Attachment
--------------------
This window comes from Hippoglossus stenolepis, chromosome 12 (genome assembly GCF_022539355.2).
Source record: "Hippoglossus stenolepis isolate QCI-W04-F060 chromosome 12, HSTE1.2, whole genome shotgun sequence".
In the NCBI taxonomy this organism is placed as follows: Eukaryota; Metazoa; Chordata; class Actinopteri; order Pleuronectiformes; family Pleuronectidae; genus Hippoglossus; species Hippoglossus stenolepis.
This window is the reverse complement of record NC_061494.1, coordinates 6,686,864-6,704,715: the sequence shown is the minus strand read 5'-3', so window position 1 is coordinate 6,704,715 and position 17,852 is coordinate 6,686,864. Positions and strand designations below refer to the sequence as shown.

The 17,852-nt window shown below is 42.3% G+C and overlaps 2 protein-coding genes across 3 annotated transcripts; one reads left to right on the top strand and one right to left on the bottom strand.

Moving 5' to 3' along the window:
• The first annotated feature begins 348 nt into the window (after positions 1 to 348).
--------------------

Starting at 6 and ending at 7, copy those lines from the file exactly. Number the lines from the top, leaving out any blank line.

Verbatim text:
Moving 5' to 3' along the window:
• The first annotated feature begins 348 nt into the window (after positions 1 to 348).